It was Miss Honeycomb that indicated that this wasn’t a drag race meaning that perhaps there wasn’t as much at stake as Devì was suggesting. But Devì had disagreed. The race was fun to watch with a notable amount of support from the male component of the crowd. However, their support was split, with them clearly not caring who won.
After Brenda managed to capture the win, the Captain decided that he wasn’t done picking on Devì. “So, Your Highness, do you think that the crowd will be that split with your race, or do you think they’ll just hate on you wholesale?”
THE GRUDGE RACE
“So,” said Miss Honeycomb, “I have it on good authority that many have been waiting a long time for this one. Some, even, since Season One when these two headlined Sunday Night Easter. Back then, Mandla was King and hadn’t liked that Touch had been named the highest-grossing racer of the season.”
“And why should he have?” said Devì. “Mandla was King and had every right to be called the box office champion around here.”
The Captain, not liking that he’d been cut off, went after Devì again. “But now you’re Queen. So, do you believe that you’re the highest-grossing racer around here after being here, what, a minute?”
Devì had had enough and took off the headset to call the Captain out. “What is your problem with me? Is it because I’m a woman and I’m on top?”
“I have no problems with a woman being on top. In fact, that’s why I’ll be rooting for Stevie in the main event.”
“So, then what is it?” Miss Honeycomb, half mad that they were now fighting with each other and half happy that they weren’t doing it on air was trying to hold the commentary together by herself, explaining the current beef between Mandla and Touch being about pride.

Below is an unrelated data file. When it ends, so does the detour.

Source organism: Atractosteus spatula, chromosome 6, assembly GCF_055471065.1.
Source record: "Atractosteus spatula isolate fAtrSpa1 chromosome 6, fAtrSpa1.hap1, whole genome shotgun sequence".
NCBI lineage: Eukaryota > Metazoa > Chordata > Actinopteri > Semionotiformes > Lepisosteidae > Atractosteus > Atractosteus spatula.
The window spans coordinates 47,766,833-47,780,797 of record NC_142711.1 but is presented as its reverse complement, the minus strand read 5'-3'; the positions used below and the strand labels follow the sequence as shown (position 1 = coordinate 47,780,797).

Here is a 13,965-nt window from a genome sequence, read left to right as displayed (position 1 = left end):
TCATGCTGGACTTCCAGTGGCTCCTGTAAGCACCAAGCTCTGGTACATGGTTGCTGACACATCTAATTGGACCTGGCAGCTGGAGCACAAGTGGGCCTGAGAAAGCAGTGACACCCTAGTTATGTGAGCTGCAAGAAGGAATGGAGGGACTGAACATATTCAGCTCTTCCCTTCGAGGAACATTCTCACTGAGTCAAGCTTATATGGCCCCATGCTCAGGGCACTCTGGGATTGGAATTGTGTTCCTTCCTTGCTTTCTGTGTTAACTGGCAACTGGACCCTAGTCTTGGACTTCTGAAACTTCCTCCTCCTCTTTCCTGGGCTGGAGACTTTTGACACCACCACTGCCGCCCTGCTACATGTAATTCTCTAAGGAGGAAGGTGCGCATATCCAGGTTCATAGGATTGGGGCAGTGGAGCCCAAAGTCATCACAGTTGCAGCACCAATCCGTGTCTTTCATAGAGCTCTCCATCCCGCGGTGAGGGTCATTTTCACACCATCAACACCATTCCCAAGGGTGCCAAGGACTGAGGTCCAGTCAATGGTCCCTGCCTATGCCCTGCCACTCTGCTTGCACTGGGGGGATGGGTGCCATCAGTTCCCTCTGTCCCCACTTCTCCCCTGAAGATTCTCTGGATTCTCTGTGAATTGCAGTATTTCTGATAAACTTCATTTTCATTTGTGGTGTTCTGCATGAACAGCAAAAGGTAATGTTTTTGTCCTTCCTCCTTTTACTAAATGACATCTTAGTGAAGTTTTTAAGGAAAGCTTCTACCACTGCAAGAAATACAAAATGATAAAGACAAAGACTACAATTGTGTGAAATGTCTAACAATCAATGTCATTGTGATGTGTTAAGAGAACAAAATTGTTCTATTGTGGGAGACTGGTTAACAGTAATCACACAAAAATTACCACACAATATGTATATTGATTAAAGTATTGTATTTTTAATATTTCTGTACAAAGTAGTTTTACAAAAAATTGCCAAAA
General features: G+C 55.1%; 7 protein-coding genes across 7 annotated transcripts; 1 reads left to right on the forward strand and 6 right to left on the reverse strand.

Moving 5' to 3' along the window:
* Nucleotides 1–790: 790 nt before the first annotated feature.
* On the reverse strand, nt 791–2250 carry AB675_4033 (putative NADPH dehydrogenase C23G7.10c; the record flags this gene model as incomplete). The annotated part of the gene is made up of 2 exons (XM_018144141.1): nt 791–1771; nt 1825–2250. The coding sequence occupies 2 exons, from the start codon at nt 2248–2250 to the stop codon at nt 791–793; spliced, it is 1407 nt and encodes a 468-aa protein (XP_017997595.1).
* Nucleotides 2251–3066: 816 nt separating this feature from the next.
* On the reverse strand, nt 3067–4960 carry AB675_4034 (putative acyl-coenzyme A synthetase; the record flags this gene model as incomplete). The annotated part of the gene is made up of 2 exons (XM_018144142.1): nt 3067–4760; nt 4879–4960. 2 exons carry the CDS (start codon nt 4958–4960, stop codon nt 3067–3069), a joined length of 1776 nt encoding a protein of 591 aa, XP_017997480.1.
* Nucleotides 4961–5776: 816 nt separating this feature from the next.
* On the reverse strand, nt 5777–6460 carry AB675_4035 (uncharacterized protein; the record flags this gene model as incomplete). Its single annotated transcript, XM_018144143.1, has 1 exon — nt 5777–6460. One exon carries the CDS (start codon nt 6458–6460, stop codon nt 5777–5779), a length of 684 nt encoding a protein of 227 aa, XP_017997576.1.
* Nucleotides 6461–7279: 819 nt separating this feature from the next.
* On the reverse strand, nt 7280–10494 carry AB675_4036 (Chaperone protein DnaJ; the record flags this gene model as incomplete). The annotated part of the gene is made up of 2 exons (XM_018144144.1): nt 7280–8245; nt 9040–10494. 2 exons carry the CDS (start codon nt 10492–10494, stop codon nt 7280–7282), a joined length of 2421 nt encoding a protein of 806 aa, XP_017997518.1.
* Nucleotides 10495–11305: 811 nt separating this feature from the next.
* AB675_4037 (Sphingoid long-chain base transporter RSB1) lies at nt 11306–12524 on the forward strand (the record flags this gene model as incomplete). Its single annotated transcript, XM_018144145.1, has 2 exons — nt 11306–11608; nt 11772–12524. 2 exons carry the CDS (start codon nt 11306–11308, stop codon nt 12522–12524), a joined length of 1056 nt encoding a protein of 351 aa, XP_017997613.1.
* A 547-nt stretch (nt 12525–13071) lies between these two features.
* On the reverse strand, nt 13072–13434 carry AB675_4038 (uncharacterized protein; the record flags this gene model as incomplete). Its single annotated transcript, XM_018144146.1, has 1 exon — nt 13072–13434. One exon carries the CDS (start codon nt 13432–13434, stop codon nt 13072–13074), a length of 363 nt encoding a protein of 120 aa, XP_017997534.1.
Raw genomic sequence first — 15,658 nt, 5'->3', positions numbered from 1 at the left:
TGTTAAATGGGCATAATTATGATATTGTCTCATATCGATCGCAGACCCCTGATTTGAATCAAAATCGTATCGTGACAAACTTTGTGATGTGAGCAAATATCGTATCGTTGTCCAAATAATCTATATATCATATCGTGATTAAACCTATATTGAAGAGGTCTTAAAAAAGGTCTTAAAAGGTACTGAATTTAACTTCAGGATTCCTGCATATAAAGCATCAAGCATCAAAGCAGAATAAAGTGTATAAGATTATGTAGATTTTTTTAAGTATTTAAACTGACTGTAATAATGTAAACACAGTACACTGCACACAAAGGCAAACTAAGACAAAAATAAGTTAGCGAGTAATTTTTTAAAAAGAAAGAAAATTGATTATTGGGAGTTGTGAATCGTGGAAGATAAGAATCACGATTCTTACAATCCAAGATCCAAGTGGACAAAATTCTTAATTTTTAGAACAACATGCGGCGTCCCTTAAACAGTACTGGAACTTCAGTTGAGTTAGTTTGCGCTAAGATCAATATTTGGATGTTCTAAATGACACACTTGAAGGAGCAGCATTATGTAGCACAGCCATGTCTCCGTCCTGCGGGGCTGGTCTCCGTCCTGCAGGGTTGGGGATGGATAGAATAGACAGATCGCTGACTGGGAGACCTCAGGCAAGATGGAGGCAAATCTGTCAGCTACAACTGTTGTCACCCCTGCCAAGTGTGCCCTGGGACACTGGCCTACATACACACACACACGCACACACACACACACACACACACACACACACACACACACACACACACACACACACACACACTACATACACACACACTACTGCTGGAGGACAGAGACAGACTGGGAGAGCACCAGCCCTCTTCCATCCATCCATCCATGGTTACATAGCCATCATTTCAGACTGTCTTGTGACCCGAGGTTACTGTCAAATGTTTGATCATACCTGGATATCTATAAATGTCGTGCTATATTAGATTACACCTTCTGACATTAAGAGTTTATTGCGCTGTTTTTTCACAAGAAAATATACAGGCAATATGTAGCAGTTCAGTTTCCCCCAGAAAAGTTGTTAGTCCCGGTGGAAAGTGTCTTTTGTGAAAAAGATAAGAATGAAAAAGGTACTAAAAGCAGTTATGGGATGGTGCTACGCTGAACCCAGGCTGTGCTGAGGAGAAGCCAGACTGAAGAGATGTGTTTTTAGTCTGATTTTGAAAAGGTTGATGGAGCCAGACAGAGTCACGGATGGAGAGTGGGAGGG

The Captain, meanwhile, answered Devì. “My problem with you is that I don’t believe you’re worthy of that title, at all. You’re nothing but a publicity stunt that got lucky on one night.”
With the truth finally out, Devì had no more compunction to sit here with this man and got up and left, not caring for the results of the last support race of the night. Now it was time to prepare for her title defense.
THE MAIN EVENT
As Devì sat inside her vehicle, The Avatar, she tried to get the Captain’s words out of her head. She thought about the race and its profile in the franchise. While they called it a feature race because it was motorsport, it was, in fact, a main event. It was the reason that everyone had bought a ticket. They were here to see her and Stevie face off.
Devì looked over at Stevie in The Candyfloss and wondered if the Captain had a point and whether someone like Stevie who had been around since the beginning was more worthy of the Throne. No, knock it off. I didn’t end up here by happy circumstance. I’m the Queen.
The thoughts had left her just in time for the five red lights to go off signaling the start of the race. The first thing that Devì noticed was that her vehicle was faster than Stevie’s, having managed to garner the lead. She hung onto it for the first six laps before Stevie managed to overtake her. Damn, her cornering is excellent.
Devì managed to battle back in the straight section, managing to get her lead back by the Lap 10 halfway mark. She held onto it – using her prowess on the straights to her advantage – before losing again in Lap 18 which scared her. Fortunately, she won it back in the same lap but only narrowly because they were now neck and neck throughout the 20th and final lap.
The stress was real as Devì pushed her engine as far as it could go, realizing the humiliation she was about to suffer. But it was all for naught… all of it: the press, the promoting, the bragging as the photo finish saw Stevie manage to win by mere inches and be announced as “the nneeww Formula-X Queen!”
How had it ended so badly? How had Captain Khumalo’s dream come true and not her own? And she had already purchased a bombshell of a bikini for the afterparty to show up the Koeks. But now she didn’t have a title to go with it. She’d held the title for all of a month in earnest and now she no longer had it. Devì felt like she’d failed as a woman despite losing the title to another woman.
As Devì walked away from the racetrack, she gave one final look at the poster and realized how futile her worries about it had been after all. Now nobody would care when they looked back at the event… at least she hoped that they wouldn’t. Arbour Games was now the worst day of her life.